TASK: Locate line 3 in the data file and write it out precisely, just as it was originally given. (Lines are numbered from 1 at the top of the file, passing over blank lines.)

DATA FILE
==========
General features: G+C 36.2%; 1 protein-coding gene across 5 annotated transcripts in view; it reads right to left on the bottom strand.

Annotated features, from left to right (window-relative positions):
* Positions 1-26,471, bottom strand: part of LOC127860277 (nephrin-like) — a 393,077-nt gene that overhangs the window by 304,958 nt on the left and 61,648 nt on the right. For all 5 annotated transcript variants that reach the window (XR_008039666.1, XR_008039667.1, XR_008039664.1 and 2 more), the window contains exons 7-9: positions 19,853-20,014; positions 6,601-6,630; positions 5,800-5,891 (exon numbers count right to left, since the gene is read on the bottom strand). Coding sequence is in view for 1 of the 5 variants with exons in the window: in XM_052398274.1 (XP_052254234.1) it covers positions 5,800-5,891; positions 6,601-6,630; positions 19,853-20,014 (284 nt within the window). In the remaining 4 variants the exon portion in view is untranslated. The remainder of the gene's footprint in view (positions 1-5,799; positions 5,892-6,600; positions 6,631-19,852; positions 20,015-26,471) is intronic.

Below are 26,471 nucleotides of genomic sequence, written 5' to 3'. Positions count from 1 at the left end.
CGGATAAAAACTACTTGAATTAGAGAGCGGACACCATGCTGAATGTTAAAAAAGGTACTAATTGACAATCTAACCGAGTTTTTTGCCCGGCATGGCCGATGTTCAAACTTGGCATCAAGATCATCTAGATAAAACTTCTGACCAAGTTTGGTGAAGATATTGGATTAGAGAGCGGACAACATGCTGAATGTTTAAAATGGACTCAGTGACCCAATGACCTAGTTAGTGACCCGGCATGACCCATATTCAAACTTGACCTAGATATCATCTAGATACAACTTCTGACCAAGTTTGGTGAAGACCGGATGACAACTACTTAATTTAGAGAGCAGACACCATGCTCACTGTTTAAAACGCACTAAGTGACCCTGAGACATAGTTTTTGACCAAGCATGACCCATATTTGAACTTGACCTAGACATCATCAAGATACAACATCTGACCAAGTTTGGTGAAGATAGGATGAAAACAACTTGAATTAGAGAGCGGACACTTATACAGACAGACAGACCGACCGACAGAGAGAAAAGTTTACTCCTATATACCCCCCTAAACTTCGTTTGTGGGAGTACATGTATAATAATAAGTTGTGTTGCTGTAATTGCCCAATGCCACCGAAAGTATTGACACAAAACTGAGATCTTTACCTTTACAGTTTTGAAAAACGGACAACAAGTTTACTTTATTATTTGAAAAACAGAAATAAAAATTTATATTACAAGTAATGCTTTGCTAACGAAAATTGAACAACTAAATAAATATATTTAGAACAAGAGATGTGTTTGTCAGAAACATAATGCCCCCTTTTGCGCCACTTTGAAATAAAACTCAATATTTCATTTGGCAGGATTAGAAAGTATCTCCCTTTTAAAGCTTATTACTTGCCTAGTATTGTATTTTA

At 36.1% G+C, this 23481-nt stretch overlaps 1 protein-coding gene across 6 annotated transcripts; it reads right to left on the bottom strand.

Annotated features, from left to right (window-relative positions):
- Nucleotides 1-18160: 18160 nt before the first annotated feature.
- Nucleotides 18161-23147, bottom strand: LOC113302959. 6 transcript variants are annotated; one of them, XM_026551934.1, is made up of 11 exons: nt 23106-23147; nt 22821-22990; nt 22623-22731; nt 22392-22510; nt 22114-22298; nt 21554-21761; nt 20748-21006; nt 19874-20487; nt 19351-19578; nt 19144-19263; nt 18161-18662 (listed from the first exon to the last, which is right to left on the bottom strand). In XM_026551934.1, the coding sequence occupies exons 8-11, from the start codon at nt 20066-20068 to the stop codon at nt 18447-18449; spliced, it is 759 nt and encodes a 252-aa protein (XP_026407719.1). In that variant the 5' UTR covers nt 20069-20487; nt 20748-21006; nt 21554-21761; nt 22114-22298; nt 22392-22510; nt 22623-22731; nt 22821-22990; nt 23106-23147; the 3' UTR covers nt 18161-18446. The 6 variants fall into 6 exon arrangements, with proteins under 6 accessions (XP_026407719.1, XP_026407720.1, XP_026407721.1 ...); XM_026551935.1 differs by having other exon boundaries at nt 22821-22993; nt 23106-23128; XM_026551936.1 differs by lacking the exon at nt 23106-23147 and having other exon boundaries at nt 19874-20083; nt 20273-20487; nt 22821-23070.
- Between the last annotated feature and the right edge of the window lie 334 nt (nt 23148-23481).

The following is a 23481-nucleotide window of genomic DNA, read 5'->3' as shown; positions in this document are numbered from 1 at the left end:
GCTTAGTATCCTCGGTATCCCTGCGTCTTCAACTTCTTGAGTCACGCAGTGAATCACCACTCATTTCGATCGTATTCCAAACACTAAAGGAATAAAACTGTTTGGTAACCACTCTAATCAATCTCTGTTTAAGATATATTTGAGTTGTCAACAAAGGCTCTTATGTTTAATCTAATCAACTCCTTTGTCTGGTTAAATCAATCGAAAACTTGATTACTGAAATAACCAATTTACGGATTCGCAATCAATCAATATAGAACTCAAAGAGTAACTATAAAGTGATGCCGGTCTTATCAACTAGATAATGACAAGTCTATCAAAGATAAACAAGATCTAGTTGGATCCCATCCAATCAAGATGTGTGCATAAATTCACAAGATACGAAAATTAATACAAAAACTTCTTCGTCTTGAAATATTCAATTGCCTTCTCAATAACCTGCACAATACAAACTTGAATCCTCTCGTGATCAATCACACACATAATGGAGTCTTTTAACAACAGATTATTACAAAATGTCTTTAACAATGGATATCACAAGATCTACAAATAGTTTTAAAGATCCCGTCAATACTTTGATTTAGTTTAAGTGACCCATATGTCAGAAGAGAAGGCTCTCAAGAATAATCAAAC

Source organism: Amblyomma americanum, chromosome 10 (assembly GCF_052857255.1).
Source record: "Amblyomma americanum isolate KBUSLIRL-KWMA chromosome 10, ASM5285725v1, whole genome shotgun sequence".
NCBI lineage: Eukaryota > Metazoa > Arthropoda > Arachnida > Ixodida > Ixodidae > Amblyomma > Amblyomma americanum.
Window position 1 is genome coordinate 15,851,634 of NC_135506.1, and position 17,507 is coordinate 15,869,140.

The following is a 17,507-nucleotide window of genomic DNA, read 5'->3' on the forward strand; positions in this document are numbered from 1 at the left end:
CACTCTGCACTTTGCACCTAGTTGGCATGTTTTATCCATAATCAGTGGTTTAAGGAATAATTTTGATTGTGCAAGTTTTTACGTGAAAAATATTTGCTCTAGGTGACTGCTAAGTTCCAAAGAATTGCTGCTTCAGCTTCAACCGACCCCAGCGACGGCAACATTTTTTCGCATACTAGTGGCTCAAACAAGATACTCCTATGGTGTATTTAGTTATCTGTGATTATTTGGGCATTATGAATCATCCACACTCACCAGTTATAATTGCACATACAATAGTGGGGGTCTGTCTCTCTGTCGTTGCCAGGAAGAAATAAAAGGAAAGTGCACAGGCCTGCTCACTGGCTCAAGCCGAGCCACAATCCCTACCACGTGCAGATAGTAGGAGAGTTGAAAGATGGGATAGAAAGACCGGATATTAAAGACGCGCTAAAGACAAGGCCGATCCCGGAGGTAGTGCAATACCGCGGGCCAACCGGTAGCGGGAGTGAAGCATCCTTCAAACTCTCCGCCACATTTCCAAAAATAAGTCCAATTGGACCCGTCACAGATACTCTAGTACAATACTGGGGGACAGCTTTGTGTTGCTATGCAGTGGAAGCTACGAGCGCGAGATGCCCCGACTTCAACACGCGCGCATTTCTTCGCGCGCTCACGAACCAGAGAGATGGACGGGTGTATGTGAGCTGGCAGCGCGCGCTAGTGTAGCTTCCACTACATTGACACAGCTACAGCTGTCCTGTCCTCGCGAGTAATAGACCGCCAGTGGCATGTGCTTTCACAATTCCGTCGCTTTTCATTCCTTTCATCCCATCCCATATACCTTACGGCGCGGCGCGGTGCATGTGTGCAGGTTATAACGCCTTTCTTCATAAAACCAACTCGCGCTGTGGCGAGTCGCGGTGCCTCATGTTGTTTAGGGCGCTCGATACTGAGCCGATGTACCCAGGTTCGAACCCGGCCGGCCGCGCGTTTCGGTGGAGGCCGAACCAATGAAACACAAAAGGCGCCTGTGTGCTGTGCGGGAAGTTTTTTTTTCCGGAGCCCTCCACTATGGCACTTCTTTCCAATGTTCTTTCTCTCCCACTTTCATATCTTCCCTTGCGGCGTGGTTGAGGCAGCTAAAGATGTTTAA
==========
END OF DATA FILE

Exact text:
* Positions 1-26,471, bottom strand: part of LOC127860277 (nephrin-like) — a 393,077-nt gene that overhangs the window by 304,958 nt on the left and 61,648 nt on the right. For all 5 annotated transcript variants that reach the window (XR_008039666.1, XR_008039667.1, XR_008039664.1 and 2 more), the window contains exons 7-9: positions 19,853-20,014; positions 6,601-6,630; positions 5,800-5,891 (exon numbers count right to left, since the gene is read on the bottom strand). Coding sequence is in view for 1 of the 5 variants with exons in the window: in XM_052398274.1 (XP_052254234.1) it covers positions 5,800-5,891; positions 6,601-6,630; positions 19,853-20,014 (284 nt within the window). In the remaining 4 variants the exon portion in view is untranslated. The remainder of the gene's footprint in view (positions 1-5,799; positions 5,892-6,600; positions 6,631-19,852; positions 20,015-26,471) is intronic.